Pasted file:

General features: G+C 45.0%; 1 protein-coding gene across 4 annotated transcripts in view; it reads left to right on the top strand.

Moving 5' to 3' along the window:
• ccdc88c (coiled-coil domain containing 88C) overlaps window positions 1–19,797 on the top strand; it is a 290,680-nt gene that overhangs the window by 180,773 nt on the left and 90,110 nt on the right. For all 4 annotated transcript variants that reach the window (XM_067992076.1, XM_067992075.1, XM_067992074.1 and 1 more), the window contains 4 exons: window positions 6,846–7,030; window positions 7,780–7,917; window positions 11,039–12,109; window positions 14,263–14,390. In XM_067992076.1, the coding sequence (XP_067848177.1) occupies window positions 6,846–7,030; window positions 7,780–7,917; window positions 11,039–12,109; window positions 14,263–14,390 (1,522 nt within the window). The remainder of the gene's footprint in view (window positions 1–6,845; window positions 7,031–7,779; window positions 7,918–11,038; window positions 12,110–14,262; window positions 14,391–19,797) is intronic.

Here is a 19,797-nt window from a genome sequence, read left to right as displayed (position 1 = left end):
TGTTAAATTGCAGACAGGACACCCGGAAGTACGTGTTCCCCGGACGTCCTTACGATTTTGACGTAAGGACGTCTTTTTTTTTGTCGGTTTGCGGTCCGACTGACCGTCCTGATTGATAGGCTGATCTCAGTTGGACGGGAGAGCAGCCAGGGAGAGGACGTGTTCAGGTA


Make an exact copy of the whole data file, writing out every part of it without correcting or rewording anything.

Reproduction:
General features: G+C 45.0%; 1 protein-coding gene across 4 annotated transcripts in view; it reads left to right on the top strand.

Moving 5' to 3' along the window:
• ccdc88c (coiled-coil domain containing 88C) overlaps window positions 1–19,797 on the top strand; it is a 290,680-nt gene that overhangs the window by 180,773 nt on the left and 90,110 nt on the right. For all 4 annotated transcript variants that reach the window (XM_067992076.1, XM_067992075.1, XM_067992074.1 and 1 more), the window contains 4 exons: window positions 6,846–7,030; window positions 7,780–7,917; window positions 11,039–12,109; window positions 14,263–14,390. In XM_067992076.1, the coding sequence (XP_067848177.1) occupies window positions 6,846–7,030; window positions 7,780–7,917; window positions 11,039–12,109; window positions 14,263–14,390 (1,522 nt within the window). The remainder of the gene's footprint in view (window positions 1–6,845; window positions 7,031–7,779; window positions 7,918–11,038; window positions 12,110–14,262; window positions 14,391–19,797) is intronic.

Here is a 19,797-nt window from a genome sequence, read left to right as displayed (position 1 = left end):
TGTTAAATTGCAGACAGGACACCCGGAAGTACGTGTTCCCCGGACGTCCTTACGATTTTGACGTAAGGACGTCTTTTTTTTTGTCGGTTTGCGGTCCGACTGACCGTCCTGATTGATAGGCTGATCTCAGTTGGACGGGAGAGCAGCCAGGGAGAGGACGTGTTCAGGTA